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Olivier Roy believes "the socioeconomic realities that sustained the Islamist wave are still here and are not going to change: poverty, uprootedness, crises in values and identities, the decay of the educational systems, the North-South opposition, and the problem of immigrant integration into the host societies".
The strength of Islamism also draws from the strength of religiosity in general in the Muslim world.
The Council on American–Islamic Relations complained in 2013 that the Associated Press's definition of "Islamist"—a "supporter of government in accord with the laws of Islam [and] who view the Quran as a political model"—had become a pejorative shorthand for "Muslims we don't like." "An advocate or supporter of a political movement that favors reordering government and society in accordance with laws prescribed by Islam.
Do not use as a synonym for Islamic fighters, militants, extremists or radicals, who may or may not be Islamists.
Where other peoples may look to the physical or social sciences for answers in areas which their ancestors regarded as best left to scripture, in the Muslim world, religion has become more encompassing, not less, as "in the last few decades, it has been the fundamentalists who have increasingly represented the cutting edge" of Muslim culture. This had lead to the conception of Islamic form of such institutions, and Islamic interpretations are often attempted within this conception.
Even before the Arab Spring, Islamists in Egypt and other Muslim countries had been described as "extremely influential. In the example of democracy, Islamic democracy as an Islamized form of the system has been intellectually developed.
From French, it began to migrate to the English language in the mid-1980s, and in recent years has largely displaced the term Islamic fundamentalism in academic circles.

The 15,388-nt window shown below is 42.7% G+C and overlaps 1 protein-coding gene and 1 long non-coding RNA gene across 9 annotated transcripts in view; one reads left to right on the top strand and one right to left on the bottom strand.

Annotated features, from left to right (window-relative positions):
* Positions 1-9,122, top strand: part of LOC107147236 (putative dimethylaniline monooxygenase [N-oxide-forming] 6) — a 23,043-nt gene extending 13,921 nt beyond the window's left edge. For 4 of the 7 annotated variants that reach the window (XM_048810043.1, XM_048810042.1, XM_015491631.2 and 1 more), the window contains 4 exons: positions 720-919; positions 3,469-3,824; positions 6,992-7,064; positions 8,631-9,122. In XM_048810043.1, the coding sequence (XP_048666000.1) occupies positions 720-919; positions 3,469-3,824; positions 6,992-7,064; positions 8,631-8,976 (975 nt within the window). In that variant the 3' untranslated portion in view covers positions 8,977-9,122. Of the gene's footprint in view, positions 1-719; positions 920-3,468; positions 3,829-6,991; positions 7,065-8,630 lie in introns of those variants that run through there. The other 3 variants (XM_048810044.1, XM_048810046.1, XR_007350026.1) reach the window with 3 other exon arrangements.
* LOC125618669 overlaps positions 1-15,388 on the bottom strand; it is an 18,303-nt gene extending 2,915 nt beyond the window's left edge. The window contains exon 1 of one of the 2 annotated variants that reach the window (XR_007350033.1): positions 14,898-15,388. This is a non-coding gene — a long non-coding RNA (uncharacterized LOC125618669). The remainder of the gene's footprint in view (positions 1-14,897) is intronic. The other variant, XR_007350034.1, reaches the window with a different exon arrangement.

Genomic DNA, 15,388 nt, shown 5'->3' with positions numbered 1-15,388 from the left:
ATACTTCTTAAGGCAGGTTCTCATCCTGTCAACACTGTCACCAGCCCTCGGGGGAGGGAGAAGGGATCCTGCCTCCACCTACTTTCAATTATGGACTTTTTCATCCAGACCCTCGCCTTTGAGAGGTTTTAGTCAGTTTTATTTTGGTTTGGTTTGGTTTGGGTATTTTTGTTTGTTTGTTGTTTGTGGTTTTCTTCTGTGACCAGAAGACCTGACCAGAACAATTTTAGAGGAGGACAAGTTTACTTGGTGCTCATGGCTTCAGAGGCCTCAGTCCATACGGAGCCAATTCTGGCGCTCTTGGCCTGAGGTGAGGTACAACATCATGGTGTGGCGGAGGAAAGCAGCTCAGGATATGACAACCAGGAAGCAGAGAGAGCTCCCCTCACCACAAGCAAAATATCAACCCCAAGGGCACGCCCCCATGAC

The use of the term Islamism was at first "a marker for scholars more likely to sympathize" with new Islamic movements; however, as the term gained popularity it became more specifically associated with political groups such as the Taliban or the Algerian Armed Islamic Group, as well as with highly publicized acts of violence.
Those who view the Quran as a political model encompass a wide range of Muslims, from mainstream politicians to militants known as jihadi." —and thus is not a united movement.
Compared to Western societies, "[w]hat is striking about the Islamic world is that ... Even if the Islamists never come to power, they have transformed their countries." Democratic, peaceful and political Islamists are now dominating the spectrum of Islamist ideology as well as the political system of the Muslim world.
it seems to have been the least penetrated by irreligion". Moderate strains of Islamism have been described as "competing in the democratic public square in places like Turkey, Tunisia, Malaysia and Indonesia.
There was no need for any other term, until the rise of an ideological and political interpretation of Islam challenged scholars and commentators to come up with an alternative, to distinguish Islam as modern ideology from Islam as a faith...
To all intents and purposes, Islamic fundamentalism and Islamism have become synonyms in contemporary American usage.